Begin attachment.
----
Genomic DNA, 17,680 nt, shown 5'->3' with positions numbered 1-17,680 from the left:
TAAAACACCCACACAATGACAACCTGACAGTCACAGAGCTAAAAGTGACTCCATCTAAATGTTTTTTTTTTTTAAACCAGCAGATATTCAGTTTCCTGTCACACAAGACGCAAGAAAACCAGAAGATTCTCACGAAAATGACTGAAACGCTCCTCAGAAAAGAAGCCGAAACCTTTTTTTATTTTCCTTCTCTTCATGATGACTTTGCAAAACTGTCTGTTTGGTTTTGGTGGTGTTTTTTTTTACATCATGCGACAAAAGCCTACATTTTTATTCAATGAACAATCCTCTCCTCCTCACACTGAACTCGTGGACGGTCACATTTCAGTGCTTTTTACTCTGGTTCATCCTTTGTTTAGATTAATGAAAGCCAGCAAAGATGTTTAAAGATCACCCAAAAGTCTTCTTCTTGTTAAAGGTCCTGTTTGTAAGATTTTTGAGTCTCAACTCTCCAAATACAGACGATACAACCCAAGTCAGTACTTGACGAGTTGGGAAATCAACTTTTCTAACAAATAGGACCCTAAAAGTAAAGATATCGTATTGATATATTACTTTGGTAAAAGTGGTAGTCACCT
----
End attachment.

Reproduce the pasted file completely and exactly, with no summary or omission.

Genomic DNA, 17,680 nt, shown 5'->3' with positions numbered 1-17,680 from the left:
TAAAACACCCACACAATGACAACCTGACAGTCACAGAGCTAAAAGTGACTCCATCTAAATGTTTTTTTTTTTTAAACCAGCAGATATTCAGTTTCCTGTCACACAAGACGCAAGAAAACCAGAAGATTCTCACGAAAATGACTGAAACGCTCCTCAGAAAAGAAGCCGAAACCTTTTTTTATTTTCCTTCTCTTCATGATGACTTTGCAAAACTGTCTGTTTGGTTTTGGTGGTGTTTTTTTTTACATCATGCGACAAAAGCCTACATTTTTATTCAATGAACAATCCTCTCCTCCTCACACTGAACTCGTGGACGGTCACATTTCAGTGCTTTTTACTCTGGTTCATCCTTTGTTTAGATTAATGAAAGCCAGCAAAGATGTTTAAAGATCACCCAAAAGTCTTCTTCTTGTTAAAGGTCCTGTTTGTAAGATTTTTGAGTCTCAACTCTCCAAATACAGACGATACAACCCAAGTCAGTACTTGACGAGTTGGGAAATCAACTTTTCTAACAAATAGGACCCTAAAAGTAAAGATATCGTATTGATATATTACTTTGGTAAAAGTGGTAGTCACCT